Atalissa is a city in Muscatine County, Iowa, United States. The population was 311 at the 2010 census. It is part of the Muscatine Micropolitan Statistical Area.
Atalissa was platted in 1859. It was named by its founder, William Lundy, for a mining town in California, which in turn was named for an Indian queen Atalissa.
From 1974 to 2009 Atalissa was the home of a few dozen intellectually challenged men who worked in a nearby turkey processing plant. They lived together in an old schoolhouse and were taken each workday to the plant, and after expenses were taken out, were paid no more than $65/month. They were removed and relocated by state agencies in 2009, after being found to be living in unacceptable conditions. A 2013 verdict awarded the men a total of $240 million in damages, since reduced to $50,000/man. The men's plight had a profound effect on social services in Iowa, and their experiences and subsequent court case was the subject of the documentary film The Men of Atalissa.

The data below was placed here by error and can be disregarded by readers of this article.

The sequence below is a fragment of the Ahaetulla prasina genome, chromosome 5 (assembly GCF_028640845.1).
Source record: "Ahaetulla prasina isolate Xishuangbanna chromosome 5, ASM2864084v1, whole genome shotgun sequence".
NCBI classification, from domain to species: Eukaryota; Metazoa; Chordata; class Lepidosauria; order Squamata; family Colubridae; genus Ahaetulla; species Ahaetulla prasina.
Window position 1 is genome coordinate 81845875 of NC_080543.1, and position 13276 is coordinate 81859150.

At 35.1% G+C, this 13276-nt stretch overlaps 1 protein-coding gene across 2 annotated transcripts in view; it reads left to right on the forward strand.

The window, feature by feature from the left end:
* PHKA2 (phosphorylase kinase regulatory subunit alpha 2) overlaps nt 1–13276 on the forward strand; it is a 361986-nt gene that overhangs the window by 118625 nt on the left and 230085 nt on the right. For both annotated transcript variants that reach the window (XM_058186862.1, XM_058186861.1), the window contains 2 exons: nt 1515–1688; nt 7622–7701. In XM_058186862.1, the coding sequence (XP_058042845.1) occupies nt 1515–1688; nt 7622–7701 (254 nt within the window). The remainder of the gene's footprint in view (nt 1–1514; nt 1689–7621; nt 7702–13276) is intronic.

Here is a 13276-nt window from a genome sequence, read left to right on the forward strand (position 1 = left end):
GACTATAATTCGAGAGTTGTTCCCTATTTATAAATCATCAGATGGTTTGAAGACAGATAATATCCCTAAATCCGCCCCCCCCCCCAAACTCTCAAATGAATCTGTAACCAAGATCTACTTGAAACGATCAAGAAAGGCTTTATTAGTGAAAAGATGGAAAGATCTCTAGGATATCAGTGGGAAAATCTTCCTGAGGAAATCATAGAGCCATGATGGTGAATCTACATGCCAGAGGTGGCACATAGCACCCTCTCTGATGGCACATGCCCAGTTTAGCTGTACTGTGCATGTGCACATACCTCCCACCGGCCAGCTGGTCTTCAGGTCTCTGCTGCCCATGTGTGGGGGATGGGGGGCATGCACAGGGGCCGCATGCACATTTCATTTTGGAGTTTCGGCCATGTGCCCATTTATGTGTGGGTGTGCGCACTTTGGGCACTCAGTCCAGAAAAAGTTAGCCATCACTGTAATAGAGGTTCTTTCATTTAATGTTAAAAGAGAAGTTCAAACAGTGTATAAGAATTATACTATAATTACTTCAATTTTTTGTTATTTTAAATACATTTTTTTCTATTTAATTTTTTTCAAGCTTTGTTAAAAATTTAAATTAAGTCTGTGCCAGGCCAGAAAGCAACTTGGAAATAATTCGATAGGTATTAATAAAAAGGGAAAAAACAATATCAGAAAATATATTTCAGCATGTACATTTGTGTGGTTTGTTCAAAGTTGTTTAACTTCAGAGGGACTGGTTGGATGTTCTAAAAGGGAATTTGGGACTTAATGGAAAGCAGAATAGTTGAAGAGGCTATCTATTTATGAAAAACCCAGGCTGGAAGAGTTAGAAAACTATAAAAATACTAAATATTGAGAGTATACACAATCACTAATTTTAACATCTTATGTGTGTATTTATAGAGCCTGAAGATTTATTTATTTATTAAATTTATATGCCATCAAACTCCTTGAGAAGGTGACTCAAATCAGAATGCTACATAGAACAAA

Atalissa is located at 41°34′18″N 91°10′0″W (41.571568, -91.166707).
According to the United States Census Bureau, the city has a total area of 0.14 square miles (0.36 km2), all land.
As of the census of 2010, there were 311 people, 111 households, and 85 families living in the city. The population density was 2,221.4 inhabitants per square mile (857.7/km2).